Hon-Shimeji mushrooms are the fruiting bodies of mycorrhizal fungi. They originate in Japan and other parts of East Asia, where they are both grown and harvested wild. Many mushrooms commercially identified as being of the Hon-Shimeji variety are actually brown beech or brown clamshell mushrooms. True Hon-Shimejis are very difficult to cultivate, and as such they are one of the rarest and most expensive fungal delicacies both in Japan and elsewhere. You will need to purchase a number of synthetic nutrients to add to the growing medium to ensure that the mushrooms grow. They also need to be grown in a climate- and light-controlled environment.
Things You'll Need
- 1 oz Hon Shimeji (Lyophyllum shimeji) spores
- 17.5 oz soluble starch
- 4 oz D-glucose
- 0.2 oz pectin
- 0.55 oz yeast extract
- 0.1 oz KH2PO4
- 0.1 oz MgSO4
- 1 oz charcoal powder
- 5 quarts water
- 1 1/4 lbs peat moss
- Large container with accessible opening, such as a box
- Fluorescent lights
- Climate control system with humidity controls
- Flourescent lights
Mix 17.5 oz. soluble starch, 4 oz. D-glucose, 0.2 oz. pectin, 0.55 oz. yeast extract, 0.1 oz. KH2PO4, 0.1 oz. MgSO4, 1 oz. charcoal powder, and 5 quarts of water. If you can obtain a pre-made nutrient mix from a supplier with a nutrient profile similar to the proportions above, this may be an acceptable substitute for making your own.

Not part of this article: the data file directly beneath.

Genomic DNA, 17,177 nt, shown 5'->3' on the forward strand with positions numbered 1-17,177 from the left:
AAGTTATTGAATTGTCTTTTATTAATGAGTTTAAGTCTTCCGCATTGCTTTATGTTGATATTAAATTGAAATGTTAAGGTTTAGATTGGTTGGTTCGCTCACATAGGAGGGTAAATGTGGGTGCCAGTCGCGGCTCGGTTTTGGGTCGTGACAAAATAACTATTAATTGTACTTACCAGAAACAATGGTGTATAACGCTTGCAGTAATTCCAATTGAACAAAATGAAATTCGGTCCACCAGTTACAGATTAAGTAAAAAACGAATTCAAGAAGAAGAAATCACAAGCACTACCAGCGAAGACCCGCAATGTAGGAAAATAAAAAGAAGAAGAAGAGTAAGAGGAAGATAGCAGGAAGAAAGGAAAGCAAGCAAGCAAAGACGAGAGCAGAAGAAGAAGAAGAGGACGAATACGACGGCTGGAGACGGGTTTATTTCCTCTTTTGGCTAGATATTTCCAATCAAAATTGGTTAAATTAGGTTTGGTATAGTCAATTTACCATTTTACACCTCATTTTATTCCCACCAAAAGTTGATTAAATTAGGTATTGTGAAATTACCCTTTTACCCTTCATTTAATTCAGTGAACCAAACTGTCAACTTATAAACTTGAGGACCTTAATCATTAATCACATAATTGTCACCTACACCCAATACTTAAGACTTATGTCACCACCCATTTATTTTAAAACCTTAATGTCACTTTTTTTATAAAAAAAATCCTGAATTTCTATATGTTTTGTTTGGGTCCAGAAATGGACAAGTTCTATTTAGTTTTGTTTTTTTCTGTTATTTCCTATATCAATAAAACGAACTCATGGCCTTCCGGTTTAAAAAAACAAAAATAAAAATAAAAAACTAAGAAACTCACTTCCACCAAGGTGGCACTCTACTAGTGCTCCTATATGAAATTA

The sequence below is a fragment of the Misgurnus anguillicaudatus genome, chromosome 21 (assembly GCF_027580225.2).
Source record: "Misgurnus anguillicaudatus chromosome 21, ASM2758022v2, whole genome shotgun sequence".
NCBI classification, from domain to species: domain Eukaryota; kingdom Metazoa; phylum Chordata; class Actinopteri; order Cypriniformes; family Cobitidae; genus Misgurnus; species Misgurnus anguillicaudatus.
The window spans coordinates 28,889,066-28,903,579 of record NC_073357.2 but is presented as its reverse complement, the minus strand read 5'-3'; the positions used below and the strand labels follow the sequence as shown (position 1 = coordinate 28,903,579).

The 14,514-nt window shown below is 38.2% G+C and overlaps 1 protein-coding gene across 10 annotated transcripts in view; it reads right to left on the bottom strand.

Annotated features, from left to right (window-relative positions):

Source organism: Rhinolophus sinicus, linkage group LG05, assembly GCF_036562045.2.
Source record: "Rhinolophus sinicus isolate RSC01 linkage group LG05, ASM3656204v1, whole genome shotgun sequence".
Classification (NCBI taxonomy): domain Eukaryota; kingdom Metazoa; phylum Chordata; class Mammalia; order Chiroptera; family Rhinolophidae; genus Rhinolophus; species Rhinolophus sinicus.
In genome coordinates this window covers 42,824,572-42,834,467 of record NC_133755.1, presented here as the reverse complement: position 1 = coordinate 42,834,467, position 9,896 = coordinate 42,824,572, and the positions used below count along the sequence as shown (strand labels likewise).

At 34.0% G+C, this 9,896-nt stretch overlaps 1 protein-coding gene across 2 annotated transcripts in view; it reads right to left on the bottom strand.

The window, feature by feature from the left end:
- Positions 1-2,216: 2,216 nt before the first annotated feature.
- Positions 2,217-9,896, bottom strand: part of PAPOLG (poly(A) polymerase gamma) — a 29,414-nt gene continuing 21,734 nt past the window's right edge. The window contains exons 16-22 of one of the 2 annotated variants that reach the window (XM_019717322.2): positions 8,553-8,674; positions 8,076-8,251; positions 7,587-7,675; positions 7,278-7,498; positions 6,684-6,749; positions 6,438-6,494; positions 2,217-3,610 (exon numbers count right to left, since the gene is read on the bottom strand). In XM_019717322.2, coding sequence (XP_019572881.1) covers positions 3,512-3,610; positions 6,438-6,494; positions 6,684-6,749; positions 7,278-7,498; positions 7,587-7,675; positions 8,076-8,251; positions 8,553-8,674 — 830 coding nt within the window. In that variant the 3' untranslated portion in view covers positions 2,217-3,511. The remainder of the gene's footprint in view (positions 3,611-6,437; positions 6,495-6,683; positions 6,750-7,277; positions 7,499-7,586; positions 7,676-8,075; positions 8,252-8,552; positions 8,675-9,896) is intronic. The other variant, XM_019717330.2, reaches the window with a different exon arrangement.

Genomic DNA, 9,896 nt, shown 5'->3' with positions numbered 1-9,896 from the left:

Place the peat moss into a container with a wide, accessible opening, such as a large wide-mouthed bottle or another watertight container.
Combine the entirety of the nutrient solution with all of the peat moss. Mix well.
Scatter 1 oz. of the spores into the peat moss and nutrient substrate. Mix well with your hands or a trowel.
Place the container of spores and substrate in a dark, climate controlled area such as a wine cellar. Adjust the climate control's settings to maintain a temperature of 85 degrees F with 70 to 80 percent relative humidity. Keep the culture in these conditions consistently for three months.
Move the culture to an area lit by fluorescent bulbs and lower the climate control's settings to maintain a temperature of 60 degrees F. The relative humidity should be increased to 85 to 95 percent. The fungi should be kept in these conditions for another 30 days. Two weeks after placing the culture in these conditions, primordia (the precursors of full mushrooms) should begin to form. The mushrooms will form approximately two more weeks later.